It was 8:55 a.m. and I was super excited to be arriving at a meeting five minutes early. I can’t remember the last time I wasn’t five minutes late, let alone early. The jubilation was short lived, though. As I entered the too small meeting room on the second floor of GWP, I saw that everyone else was already there and waiting for me. So much for being early. I squeezed past several folks and wedged myself into a chair at the far end of the table.
CAC Gains Two New Assistant Professors
When Ellen Bayer read UWT’s job description for an environmental literature professor, she felt that it was written for her – it fit into her research area and offered an opportunity for her to teach a diverse student body.
“I like to have a lot of different voices in the classroom,” she said.
Bayer packed up and left her teaching position at Depauw University. She joined the IAS faculty in September as an assistant professor and has thus far enjoyed her two classes, TLIT 210 American Literature, and TLIT 305 American Literary Movements, Genres, and Historical Periods.
“I get to introduce people to literary texts, and how literature can help them understand their world,” Bayer said. “That’s what I love about teaching.”
Emmy Winner Takes Charge in IAS
Wearing his seemingly every-present blue sports vest and frequently seen carrying a Diet Coke with Lime, Communication Professor Bill Kunz is one of the most recognizable figures at UWT.
Currently, Kunz is serving as the IAS Interim Director, but his journey to reach that role started long before UWT was even on the map.
Life Before UWT
Kunz started his professional work in television in 1984 as a producer covering Olympic sports, and he has never really left the industry.
“For my career in television, the first thing I ever did was Olympic swimming,” he said.
From 30 Rock in New York across the ocean to Australia, from Russia to Connecticut to Vancouver, Canada, he found his niche in the Olympics. As recently as last year, he has involved students, bringing them along as production assistants.
Gorbman Says Goodbye to UWT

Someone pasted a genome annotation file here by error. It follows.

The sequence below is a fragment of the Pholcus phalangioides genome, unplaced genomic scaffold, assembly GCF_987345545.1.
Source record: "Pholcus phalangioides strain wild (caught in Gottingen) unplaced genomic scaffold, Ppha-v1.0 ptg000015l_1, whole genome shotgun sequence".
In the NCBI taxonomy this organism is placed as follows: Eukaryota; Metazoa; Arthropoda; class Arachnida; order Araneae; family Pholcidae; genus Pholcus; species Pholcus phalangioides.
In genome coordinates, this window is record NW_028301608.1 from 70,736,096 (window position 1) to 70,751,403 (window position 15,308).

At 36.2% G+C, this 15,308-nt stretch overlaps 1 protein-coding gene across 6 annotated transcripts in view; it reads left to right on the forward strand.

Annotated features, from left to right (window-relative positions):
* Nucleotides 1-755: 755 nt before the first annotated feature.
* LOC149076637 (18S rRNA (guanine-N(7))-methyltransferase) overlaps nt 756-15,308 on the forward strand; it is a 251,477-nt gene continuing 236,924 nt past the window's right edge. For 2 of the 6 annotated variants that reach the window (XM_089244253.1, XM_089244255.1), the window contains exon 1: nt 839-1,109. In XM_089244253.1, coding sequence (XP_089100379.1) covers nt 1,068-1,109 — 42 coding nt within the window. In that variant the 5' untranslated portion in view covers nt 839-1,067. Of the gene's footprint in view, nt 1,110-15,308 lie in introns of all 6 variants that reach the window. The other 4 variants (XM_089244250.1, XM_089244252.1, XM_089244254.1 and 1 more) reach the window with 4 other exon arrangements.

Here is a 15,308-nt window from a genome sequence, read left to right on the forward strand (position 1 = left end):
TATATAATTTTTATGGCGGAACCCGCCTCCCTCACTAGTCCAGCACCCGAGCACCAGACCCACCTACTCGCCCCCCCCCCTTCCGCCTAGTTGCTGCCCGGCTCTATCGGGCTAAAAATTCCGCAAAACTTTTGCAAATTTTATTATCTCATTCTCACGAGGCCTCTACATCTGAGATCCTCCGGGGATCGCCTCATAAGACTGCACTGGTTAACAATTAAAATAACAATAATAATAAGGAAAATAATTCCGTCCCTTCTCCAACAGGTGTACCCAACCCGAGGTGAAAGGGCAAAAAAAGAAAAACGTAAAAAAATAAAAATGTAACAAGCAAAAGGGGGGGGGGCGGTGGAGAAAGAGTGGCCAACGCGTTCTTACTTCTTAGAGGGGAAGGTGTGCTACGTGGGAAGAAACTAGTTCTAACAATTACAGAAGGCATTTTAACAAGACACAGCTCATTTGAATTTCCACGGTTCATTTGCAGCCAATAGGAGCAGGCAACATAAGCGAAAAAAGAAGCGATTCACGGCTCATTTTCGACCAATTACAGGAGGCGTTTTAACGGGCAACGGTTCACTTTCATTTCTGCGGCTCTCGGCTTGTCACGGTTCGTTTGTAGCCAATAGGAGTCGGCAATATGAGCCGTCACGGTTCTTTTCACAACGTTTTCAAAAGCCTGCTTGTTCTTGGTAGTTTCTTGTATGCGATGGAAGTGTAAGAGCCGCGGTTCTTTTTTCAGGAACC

Dr. Claudia Gorbman, one of the original faculty members of the university, has watched the UWT grow from one building and a library with 48 books to a community comprising of 18 buildings. After 25 years of teaching film, Gorbman is retiring from UWT
In 1969, Gorbman received her bachelor’s in French from the University of Washington Seattle, and continued her education receiving a master’s in Romance Languages in 1971 and a doctorate in Romance Languages and Literature in 1978.
From November 14 to the 16, UWT featured its first formal theatrical production. A collaboration between various faculty in the Writing Studies program and the Student Theater Actors Guild (STAG) led to the production of the play “Unwritten Women,” a collection of five short plays written by Seattle playwright and CAC instructor Elena Hartwell. This production is intended to be the start of a much larger emphasis on performing arts on campus.
The university has historically had little in the way of performing arts outside of certain classes such as TWRT 431: Writing for Social Change. Michael Kula, assistant professor in in the Writing Studies Major, has been attempting to change this over the last several years in response to a vocal desire among faculty and students for an arts program. Kula said that the introduction of summer playwriting classes drew attention from the local theatre scene, which eventually resulted in the production of “Unwritten Women.”